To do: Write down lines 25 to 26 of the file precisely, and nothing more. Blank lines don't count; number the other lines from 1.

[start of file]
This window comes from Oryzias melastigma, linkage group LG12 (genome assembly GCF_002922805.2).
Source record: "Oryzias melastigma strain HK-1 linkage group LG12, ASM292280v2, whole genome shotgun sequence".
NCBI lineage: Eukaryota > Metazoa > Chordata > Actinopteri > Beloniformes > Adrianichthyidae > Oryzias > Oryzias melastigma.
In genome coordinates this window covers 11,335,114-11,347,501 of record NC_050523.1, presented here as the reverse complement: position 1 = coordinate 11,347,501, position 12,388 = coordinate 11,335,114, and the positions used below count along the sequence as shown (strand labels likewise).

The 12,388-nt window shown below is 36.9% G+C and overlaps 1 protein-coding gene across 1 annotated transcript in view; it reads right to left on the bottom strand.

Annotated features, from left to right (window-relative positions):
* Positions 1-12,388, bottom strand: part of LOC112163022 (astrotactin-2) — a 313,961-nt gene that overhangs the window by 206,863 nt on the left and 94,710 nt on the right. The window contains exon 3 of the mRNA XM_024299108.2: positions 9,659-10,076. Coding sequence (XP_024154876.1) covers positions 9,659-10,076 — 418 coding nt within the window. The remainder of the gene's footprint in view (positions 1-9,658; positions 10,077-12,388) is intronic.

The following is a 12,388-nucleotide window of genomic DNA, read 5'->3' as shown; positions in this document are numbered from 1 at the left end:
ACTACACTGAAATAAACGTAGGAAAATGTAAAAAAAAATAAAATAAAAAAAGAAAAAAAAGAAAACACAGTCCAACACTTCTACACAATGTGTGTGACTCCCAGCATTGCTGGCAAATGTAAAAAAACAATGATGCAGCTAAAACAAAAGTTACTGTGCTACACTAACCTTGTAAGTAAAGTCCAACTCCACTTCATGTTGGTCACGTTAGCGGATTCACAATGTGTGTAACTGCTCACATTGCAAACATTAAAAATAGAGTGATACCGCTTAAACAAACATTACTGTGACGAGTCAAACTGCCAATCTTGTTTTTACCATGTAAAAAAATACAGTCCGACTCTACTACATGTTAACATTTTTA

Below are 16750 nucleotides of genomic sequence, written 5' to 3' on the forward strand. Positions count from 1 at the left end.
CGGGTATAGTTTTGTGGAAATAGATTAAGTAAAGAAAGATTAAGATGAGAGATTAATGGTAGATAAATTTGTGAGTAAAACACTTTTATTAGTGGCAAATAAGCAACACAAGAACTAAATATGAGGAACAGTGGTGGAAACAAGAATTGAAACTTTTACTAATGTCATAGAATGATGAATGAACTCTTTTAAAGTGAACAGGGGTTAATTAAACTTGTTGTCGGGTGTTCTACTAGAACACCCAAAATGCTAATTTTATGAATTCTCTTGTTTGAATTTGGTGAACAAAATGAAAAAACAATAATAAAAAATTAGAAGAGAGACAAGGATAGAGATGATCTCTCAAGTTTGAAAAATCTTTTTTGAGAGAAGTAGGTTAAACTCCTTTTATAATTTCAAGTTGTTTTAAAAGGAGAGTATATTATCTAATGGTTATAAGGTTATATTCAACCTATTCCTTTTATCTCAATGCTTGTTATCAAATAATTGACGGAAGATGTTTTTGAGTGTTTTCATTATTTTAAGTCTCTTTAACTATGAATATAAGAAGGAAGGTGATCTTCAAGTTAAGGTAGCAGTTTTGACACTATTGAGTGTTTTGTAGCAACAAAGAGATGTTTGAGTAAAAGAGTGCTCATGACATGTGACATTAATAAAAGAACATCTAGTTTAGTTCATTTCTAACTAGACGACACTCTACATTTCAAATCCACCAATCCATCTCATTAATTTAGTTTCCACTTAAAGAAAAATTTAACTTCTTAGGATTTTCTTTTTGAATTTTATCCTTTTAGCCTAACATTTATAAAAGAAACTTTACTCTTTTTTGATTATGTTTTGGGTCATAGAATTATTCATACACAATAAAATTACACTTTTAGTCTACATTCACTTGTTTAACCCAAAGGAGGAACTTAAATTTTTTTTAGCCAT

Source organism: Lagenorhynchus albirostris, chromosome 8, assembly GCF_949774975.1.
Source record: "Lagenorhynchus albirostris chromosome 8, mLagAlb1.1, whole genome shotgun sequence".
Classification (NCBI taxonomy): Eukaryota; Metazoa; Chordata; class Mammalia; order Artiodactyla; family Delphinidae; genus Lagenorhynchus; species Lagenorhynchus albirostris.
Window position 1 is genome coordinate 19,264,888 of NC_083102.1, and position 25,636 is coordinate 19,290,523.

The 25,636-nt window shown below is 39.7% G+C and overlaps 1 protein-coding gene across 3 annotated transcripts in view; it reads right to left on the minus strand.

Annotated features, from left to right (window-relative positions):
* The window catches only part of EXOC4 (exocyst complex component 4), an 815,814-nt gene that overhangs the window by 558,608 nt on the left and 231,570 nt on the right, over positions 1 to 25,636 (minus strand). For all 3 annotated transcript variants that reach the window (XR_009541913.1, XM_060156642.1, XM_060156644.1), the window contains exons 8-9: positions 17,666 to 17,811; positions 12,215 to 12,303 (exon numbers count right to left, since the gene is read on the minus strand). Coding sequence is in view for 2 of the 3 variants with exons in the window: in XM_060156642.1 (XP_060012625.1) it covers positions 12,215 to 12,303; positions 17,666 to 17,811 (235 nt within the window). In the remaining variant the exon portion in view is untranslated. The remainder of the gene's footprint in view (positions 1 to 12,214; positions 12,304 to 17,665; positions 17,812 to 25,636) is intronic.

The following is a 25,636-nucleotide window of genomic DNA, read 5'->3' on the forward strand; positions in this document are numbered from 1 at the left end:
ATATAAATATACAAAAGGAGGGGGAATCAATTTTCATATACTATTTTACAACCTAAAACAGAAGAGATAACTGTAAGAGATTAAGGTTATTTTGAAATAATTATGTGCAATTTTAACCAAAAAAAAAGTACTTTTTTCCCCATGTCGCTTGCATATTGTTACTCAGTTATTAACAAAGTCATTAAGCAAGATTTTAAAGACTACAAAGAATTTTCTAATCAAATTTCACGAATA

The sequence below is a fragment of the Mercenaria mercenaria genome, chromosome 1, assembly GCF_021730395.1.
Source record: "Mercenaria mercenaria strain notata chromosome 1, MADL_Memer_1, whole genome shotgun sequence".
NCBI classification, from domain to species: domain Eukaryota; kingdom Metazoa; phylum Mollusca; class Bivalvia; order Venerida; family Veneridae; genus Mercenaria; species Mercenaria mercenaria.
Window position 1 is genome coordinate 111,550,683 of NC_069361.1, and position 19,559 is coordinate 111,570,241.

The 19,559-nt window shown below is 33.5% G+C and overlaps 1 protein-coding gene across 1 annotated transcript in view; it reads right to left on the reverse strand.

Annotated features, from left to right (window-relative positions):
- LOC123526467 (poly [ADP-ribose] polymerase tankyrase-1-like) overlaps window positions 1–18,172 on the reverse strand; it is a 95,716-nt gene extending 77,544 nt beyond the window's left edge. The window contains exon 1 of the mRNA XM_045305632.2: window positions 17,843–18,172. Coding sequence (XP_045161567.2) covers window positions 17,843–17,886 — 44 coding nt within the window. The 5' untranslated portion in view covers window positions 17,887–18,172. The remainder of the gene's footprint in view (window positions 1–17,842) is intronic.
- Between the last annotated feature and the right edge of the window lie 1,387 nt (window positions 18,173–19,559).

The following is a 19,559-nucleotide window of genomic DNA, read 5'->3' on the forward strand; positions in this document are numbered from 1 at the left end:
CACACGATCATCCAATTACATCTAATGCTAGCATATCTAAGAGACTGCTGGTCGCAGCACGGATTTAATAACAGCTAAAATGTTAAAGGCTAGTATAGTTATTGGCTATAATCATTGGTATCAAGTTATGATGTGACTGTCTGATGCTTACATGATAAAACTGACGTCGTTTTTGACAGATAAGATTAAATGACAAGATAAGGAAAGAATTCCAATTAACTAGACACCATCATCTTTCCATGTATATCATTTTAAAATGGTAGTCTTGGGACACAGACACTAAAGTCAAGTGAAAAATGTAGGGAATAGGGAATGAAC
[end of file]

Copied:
The 19,559-nt window shown below is 33.5% G+C and overlaps 1 protein-coding gene across 1 annotated transcript in view; it reads right to left on the reverse strand.

Annotated features, from left to right (window-relative positions):